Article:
La Jolla store employee looks to set world record by rowing 12,000 miles across two oceans in same year
All on his own in a small rowboat named the Spirit of La Jolla, Zachary Tong is looking to set a world record by rowing 12,000 miles on two oceans in the same calendar year.
That year is 2025, so he will spend nearly the next two years training and fundraising in preparation for the trip across the Atlantic and Pacific, in which he plans to row from the Canary Islands to Barbados for the Atlantic leg and from La Jolla to Australia for the Pacific leg.
Tong, a native of England who lives in San Diego and works at Hammitt La Jolla — a fashion accessories store on Girard Avenue — moved to the United States a few months ago after spending a few years in Mexico. He said he landed in La Jolla partly because he could train on the water and because the marine experts here and the research they do might help him.
“The community is lovely and I want to integrate myself into it,” Tong said. “My brother and I have lived in different places in our lives — this is the fifth country I’ve lived in. It’s amazing how Hammitt and the community have taken me in. It feels special to me. I’ve been having the most fun out here. I want to see what we can do together.”
He acknowledged that some may think “ocean rowing is a bit of a strange endeavor.”
“It’s not a popular sport for obvious reasons,” he said. “Only a small number of people would want to cross the biggest oceans in a boat less than 20 feet. But being in the water is something I have always enjoyed.”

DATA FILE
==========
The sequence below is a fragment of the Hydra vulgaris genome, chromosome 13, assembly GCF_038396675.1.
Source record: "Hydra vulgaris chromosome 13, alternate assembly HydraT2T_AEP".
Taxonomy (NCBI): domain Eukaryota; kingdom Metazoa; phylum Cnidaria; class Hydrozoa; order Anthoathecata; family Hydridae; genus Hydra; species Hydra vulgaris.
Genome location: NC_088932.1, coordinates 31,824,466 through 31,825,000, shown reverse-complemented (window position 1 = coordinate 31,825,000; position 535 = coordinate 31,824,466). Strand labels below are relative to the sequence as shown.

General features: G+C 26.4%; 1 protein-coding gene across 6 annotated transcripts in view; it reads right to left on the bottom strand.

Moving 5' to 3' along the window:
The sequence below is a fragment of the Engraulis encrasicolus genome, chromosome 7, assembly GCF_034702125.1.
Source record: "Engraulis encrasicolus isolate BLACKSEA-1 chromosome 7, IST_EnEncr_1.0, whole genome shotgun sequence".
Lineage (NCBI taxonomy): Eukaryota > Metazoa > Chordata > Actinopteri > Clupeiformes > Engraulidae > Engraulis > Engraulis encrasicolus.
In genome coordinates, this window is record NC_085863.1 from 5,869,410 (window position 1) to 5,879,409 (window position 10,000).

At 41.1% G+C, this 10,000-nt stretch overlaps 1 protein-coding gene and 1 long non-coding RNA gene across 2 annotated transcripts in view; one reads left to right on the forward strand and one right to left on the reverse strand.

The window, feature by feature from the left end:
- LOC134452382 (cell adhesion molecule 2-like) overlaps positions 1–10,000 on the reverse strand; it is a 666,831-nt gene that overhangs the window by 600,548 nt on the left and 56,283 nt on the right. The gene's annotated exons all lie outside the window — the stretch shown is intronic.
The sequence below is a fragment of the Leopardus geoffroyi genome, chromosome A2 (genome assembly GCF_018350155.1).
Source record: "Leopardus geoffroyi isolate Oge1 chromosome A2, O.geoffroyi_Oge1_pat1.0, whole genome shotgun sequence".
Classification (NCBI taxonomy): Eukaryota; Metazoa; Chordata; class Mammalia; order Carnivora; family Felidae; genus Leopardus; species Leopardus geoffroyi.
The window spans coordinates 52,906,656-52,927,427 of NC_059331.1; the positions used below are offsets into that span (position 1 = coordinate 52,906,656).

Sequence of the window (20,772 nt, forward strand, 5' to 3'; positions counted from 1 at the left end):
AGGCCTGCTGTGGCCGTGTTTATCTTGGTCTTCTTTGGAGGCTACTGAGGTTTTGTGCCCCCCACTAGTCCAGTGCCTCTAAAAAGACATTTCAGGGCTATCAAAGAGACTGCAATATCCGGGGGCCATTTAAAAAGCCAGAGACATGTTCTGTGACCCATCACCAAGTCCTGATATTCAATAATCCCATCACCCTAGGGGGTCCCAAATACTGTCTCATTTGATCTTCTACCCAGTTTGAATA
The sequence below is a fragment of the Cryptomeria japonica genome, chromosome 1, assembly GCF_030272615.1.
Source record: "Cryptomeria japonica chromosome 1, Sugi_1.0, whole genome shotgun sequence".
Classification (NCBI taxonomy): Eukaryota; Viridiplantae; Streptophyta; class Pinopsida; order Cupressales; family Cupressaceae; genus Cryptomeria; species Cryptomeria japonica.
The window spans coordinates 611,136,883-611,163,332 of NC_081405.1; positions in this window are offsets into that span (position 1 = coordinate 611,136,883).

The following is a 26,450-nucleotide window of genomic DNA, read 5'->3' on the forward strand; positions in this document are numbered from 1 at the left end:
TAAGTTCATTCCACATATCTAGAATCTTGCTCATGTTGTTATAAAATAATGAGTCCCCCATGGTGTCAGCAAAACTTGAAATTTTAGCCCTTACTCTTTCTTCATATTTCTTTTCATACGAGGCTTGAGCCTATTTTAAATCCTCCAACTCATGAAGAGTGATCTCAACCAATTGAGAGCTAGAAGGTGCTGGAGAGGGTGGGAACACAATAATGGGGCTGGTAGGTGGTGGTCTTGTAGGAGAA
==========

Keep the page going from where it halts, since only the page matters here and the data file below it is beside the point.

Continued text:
And knowing that no one has rowed both oceans at such length in the same calendar year was too tempting to resist trying, he said.
“To be the first person in the world to do something, a light goes off in your head,” Tong said. “The Pacific Ocean has been rowed before, as has the Atlantic Ocean, but no one has done both in one year.”
To get there, he will train from now until January 2025, building muscle memory, strength and stamina for the 200-day journey. He said he will row for six hours at a time and take six hours off to sleep. If the currents are pushing him in the right direction, he will allow them to do so. If the currents are pushing the opposite direction, he will set an ocean anchor.
“Only a small number of people would want to cross the biggest oceans in a boat less than 20 feet. But being in the water is something I have always enjoyed.”
— Zachary Tong
Tong said he will be alone in the boat but in communication with people on land.
“I think there is so much to do ... we can get jobs, travel, but we all have that adventurous spirit every day,” Tong said. “[Rowing the ocean is] there to be done. It looks like something that is achievable with the right mindset.”
To help him achieve it, Tong is looking for sponsors to supply the six-figure funding needed for the journey. He’s also looking for a cause that could be a beneficiary from his effort — Tong previously has rowed to raise funds for HPV (human papillomavirus) vaccines — and schools to get involved.
“There are interesting ideas we can do surrounding this row,” he said. “I want to find some schools [with students that can] train on the row machines with me. This is a chance to do something really interesting. This is a blank canvas kind of thing.”
A website, hermosaoffshore.com, will go live at the end of this week. In the meantime, Tong be reached via email at firstname.lastname@example.org. ◆